Minnesota Republicans continue to criticize Gov. Tim Walz and his allies for refusing to change new legislative language governing how adults are allowed to use force in schools.
The new language prohibits school employees — including police known as school resource officers — from using prone restraints on students, or placing them in a face-down position. They also can’t use restraints that inhibit a student’s ability to breathe or voice distress, though they can act “to prevent imminent bodily harm or death to the student or to another.”
Several police departments have withdrawn from policing school districts in the current academic year over concerns the language could open them up to lawsuits.
The unspoken assumption behind much of the debate is that schools can be a dangerous place, and that a police presence empowered to use physical force against students is necessary to maintain their safety and security. But there’s been little discussion of whether that assumption is actually true, or whether armed law enforcement officials are the best solution for whatever disciplinary problems schools may be facing.
There are a number of high-quality data sources that can be used to measure the safety of Minnesota schools, but they all come at the problem from different angles. They include surveys that ask students about their experiences in school, official school disciplinary reports, and data submitted by police agencies on the level of youth criminality in any given year.
We’ve plotted a number of those findings below.
Students’ perceptions of school safety have declined modestly
Since 2013 the Minnesota Student Survey has asked students how safe they feel at school, as well as their experiences with violence. The proportion of 11th graders saying they agree or “strongly” agree with the statement “I feel safe at school” has consistently hovered around 90%.
The share saying they “strongly” agree fell from 50% in 2016 to 26% in 2022. There are many factors that can feed into this perception — a deteriorating school environment, for instance, but also concern over external threats like mass shootings. The data show a similar trend in students’ feelings of perceived safety at home and in their neighborhoods.
Minnesota students aren’t reporting an uptick in violence
The survey also asks whether students have personally been hit, slapped, shoved or kicked at school by someone who wasn’t kidding around. That figure hasn’t changed at all: 92% of 11th-graders said they “never” experienced that in 2013, and 93% said the same in 2022. That suggests any growing concerns about safety may be more related to external factors than to students’ personal experiences.
Student discipline is up in recent years, but flat over the long term
The Department of Education reports major disciplinary incidents — primarily those resulting in out-of-school-suspensions — to the state Legislature every year. The biggest driver of those incidents is general disruption and disorderliness, which usually account for about 20 to 30% of those disciplinary actions.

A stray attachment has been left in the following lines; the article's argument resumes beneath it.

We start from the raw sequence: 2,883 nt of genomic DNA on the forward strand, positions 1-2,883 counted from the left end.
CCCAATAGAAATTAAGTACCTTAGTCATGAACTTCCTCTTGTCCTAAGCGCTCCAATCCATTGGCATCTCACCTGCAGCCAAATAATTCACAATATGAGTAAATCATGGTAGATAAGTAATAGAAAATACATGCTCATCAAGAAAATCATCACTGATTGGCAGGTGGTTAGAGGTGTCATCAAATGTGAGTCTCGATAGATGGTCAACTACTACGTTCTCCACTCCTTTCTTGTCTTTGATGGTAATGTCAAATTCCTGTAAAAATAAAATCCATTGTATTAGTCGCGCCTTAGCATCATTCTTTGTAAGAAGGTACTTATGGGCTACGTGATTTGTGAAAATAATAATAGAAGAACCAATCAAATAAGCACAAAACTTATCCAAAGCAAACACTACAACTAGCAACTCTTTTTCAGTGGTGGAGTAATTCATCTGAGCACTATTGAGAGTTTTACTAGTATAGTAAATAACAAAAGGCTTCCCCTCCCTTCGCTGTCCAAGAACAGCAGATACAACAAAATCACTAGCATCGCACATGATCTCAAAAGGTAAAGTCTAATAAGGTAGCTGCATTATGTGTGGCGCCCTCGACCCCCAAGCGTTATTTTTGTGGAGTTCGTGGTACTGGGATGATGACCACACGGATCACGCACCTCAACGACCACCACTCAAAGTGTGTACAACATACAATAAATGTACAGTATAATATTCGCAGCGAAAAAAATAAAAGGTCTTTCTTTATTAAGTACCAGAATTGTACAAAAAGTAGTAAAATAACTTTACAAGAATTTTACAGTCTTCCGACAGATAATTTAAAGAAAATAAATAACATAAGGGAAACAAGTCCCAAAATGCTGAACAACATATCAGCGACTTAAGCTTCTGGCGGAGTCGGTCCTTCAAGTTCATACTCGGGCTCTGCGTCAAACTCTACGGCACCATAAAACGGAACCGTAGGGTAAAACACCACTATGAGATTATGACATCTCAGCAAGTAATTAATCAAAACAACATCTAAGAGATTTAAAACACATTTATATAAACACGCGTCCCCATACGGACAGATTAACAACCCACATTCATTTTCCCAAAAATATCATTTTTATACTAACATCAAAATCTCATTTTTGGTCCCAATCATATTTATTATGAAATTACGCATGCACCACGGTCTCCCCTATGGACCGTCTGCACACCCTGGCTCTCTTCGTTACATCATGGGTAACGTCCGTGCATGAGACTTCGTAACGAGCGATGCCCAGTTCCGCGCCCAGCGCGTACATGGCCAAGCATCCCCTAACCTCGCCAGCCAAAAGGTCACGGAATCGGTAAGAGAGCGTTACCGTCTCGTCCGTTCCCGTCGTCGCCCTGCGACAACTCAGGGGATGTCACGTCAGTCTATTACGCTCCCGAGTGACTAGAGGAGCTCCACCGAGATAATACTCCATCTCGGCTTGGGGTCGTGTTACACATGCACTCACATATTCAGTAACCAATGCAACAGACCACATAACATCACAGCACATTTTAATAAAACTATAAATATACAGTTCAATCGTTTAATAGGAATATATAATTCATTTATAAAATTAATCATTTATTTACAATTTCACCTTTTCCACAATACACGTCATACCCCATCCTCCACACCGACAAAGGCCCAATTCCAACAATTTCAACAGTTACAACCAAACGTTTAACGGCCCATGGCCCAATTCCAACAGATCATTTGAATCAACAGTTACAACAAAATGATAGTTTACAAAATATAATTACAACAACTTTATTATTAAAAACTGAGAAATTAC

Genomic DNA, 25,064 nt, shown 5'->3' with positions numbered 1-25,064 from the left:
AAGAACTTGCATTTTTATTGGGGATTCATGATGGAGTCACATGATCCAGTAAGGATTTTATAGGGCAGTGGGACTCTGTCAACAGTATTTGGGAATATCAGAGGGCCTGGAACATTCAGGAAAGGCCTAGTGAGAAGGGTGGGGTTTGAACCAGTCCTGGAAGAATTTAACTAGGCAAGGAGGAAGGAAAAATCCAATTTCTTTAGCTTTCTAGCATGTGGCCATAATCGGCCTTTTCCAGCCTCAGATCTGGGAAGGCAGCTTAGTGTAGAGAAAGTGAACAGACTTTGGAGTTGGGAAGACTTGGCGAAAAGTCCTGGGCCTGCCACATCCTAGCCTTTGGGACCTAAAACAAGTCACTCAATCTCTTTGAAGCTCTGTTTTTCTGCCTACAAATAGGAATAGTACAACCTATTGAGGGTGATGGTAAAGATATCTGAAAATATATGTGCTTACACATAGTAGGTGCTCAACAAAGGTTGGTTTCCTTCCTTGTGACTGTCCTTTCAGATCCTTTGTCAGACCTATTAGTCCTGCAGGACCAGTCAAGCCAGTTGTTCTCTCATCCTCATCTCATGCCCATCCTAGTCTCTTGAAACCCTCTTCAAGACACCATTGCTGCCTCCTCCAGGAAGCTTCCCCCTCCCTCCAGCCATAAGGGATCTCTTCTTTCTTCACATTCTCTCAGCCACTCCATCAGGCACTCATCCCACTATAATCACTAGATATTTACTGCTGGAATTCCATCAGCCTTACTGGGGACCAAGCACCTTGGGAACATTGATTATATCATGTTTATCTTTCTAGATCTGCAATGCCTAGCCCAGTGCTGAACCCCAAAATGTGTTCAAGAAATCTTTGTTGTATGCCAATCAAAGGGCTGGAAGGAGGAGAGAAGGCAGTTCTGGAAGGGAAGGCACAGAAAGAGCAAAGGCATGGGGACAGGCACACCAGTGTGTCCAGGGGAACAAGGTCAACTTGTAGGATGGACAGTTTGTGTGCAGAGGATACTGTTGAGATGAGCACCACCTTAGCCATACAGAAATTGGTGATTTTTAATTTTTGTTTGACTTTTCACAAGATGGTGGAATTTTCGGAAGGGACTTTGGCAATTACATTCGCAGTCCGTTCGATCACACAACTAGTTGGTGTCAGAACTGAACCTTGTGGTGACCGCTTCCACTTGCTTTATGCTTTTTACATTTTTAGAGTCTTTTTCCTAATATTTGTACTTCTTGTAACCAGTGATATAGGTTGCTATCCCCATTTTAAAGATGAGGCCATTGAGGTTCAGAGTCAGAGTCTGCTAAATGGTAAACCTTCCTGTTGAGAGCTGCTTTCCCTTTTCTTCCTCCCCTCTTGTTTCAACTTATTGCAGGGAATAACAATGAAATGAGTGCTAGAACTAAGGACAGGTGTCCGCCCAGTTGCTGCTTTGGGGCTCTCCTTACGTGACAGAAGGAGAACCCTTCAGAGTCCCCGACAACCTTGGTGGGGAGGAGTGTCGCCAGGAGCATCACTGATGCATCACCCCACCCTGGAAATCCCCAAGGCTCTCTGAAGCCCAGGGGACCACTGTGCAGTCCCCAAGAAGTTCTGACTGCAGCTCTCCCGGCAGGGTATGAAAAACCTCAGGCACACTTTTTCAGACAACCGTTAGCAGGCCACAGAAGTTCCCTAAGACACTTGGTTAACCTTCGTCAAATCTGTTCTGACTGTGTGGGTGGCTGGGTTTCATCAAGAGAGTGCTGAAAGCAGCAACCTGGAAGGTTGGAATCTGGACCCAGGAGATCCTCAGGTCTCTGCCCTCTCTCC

Fighting and physical assaults make up another major share, at around 20% in recent years.
The 69,000 major disciplinary incidents reported in 2022 are similar to the numbers reported in the late 2000s and early 2010s. Numbers declined after 2012, hitting a low of 46,000 in 2015. Since then, the count has steadily increased.
At-school fights and violence are often lumped in with broader crime trends in popular discourse. But unlike violent crime, there’s no discernible pandemic-era spike in student violence. The number of major disciplinary actions in 2022 was down slightly from the number reported in 2019.
Data for 2020 and 2021 aren’t comparable, as many schools were closed due to the COVID-19 pandemic. Overall school enrollment had been steadily increasing over most of the 21st century, and then dropped off sharply during the pandemic.
Teenagers are, broadly speaking, much better behaved than they used to be
Rates of drug use, alcohol use, premarital sex and interpersonal violence are all down among American teenagers. Juvenile arrest data show a similar trend: From 2001 to 2022, the number of teenagers arrested in Minnesota fell from 52,000 to 10,500, a decrease of nearly 80%. By comparison, adult arrests are down by about 40% over that period.
Juvenile arrests did increase slightly between 2021 and 2022, so it’ll be a worth keeping an eye on that number to see if that’s just a blip or the start of a trend.
Arrests aren’t a perfect measure of student behavior. They only reflect criminal activity, and it’s likely that changes to policing and other factors are influencing these numbers as well. But in general, a sharp decline of juvenile arrests is a sign that youth behaviors are a lot less risky than they used to be.
None of this is to suggest that some schools aren’t facing very real disciplinary challenges. Acts of violence, like a fatal stabbing at a St. Paul high school earlier this year, do happen and can have devastating effects on the families and communities involved.
But these incidents are the exception, rather than the rule. The generally positive data from student surveys and the relatively stable trend in disciplinary actions, coupled with plummeting arrest rates, suggest overall that the situation in Minnesota schools is a lot less dire than politicians and law enforcement officers are giving them credit for.
Do you know of any good barometers of the school environment that we overlooked? Drop us a line.
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